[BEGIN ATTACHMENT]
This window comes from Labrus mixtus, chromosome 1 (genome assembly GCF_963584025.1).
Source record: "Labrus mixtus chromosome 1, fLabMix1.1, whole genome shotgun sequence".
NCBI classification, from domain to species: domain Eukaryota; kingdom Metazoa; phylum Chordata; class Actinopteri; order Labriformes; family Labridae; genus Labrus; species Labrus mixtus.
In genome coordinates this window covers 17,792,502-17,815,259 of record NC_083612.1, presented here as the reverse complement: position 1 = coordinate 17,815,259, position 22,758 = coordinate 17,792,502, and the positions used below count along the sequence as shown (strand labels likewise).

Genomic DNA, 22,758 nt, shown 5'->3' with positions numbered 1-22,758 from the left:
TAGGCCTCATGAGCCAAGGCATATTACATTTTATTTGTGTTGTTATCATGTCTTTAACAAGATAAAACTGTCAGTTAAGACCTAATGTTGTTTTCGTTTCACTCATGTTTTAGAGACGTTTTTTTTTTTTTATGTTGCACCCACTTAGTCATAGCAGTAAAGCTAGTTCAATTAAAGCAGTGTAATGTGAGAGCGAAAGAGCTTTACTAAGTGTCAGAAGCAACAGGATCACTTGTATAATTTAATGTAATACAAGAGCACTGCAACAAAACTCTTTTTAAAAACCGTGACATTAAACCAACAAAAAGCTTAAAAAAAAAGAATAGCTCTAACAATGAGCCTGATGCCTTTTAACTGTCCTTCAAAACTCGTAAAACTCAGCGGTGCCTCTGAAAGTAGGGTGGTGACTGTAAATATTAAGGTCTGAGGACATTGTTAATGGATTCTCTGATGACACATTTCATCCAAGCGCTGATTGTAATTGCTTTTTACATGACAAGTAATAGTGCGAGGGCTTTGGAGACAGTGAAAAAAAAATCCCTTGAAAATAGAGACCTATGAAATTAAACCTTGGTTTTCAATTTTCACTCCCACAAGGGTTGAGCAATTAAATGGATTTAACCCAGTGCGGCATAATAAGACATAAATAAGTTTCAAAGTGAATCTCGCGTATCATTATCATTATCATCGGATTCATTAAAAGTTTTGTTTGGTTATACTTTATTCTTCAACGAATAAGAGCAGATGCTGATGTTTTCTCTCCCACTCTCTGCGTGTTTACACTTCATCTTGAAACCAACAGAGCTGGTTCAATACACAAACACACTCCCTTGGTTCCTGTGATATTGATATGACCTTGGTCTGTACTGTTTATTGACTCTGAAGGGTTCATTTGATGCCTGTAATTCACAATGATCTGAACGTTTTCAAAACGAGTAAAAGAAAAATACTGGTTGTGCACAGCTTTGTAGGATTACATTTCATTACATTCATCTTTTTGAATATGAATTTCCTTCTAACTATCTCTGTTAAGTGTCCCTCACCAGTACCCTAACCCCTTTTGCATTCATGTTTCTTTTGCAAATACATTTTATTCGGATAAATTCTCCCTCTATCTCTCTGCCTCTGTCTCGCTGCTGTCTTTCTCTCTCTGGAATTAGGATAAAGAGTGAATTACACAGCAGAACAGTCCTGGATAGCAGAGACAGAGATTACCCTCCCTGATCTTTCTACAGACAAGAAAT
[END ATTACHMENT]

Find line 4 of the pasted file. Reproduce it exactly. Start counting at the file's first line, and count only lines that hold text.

In genome coordinates this window covers 17,792,502-17,815,259 of record NC_083612.1, presented here as the reverse complement: position 1 = coordinate 17,815,259, position 22,758 = coordinate 17,792,502, and the positions used below count along the sequence as shown (strand labels likewise).